The Southern African Vinyls Association (Sava) was officially welcomed this month as a member of the newly formed PVCMedAlliance, a Brussels-based international polyvinyl chloride (PVC) industry platform launched in October 2012 to raise awareness of and promote informed decisions about the use of PVC in the healthcare industry.
Alongside the Vinyls Council of Australia, Sava is currently one of only two associations worldwide that belong to the global network, which comprises members from the international PVC industry, ranging from resin manufacturers to plasticisers and converters.
“This is a significant milestone for vinyl in South Africa. Being part of the alliance will enable us to highlight the quality, safety and environmentally responsible uses of vinyl within the healthcare environment, as well as to promote research and development within the industry, which will ultimately create even more uses for the material,” says Sava CEO Delanie Bezuidenhout.
She adds that Sava’s membership of PVCMedAlliance will not only encourage dialogue within the industry but will also strengthen the voice of the association, as it aims to educate the community and medical fraternity about the role of vinyl in the medical industry.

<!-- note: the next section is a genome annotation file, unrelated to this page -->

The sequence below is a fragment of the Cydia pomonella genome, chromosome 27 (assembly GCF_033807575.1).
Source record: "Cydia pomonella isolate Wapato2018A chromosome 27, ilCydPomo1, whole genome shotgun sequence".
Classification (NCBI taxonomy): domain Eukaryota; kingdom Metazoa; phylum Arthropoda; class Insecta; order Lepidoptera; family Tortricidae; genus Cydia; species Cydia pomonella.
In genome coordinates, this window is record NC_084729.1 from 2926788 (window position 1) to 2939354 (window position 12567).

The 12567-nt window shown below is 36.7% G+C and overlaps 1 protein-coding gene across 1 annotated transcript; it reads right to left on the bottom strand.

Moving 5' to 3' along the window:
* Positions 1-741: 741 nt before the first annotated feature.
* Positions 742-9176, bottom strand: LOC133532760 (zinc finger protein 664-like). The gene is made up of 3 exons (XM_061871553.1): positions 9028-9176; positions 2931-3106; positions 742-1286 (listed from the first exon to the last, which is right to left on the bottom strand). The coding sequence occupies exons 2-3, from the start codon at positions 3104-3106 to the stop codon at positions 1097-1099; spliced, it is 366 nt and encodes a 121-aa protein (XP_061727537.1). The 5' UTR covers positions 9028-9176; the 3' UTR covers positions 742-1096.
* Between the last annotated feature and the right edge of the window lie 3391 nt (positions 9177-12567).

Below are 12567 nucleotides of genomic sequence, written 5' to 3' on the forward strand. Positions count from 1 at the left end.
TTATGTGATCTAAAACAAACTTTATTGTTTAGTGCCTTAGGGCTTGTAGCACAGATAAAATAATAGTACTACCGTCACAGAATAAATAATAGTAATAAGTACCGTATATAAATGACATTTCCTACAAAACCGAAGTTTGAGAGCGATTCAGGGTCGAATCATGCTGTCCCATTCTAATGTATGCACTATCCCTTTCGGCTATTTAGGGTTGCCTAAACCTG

“We have now been granted access to a valuable repository of information and ground-breaking research, which we can share with experts worldwide.”
She points out that 40% of all plastic-based disposable medical devices used in hospitals are made of PVC, which is used extensively in the industry owing to its hygienic properties.
“Vinyl is appropriate for a range of medical applications, including blood bags, tubing and artificial skin. It is also used for items such as flooring, cupboards, plumbing pipes, electrical wiring and bed coverings.
“Further, adding plas- ticisers to vinyl makes a product soft and flexible, which dramatically improves safety and comfort. It has also been proved to reduce the risk of life-threatening and healthcare-acquired infections,” says Bezuidenhout.
Through its partnership with PVCMedAlliance, Sava intends to work closely with the local medical community to address sustainability issues related to the use of PVC in the medical field.
“This would involve supporting the launch of a recycling scheme at hospitals for nonhazardous PVC medical waste, such as tubing and oxygen masks – items that typically end up in the hazard- ous waste stream,” she says.
The PVCMedAlliance aims to produce and promote relevant, scientifically based information on the use of vinyl in the healthcare industry and to provide a focal point for communication among regulators and the medical and healthcare communities.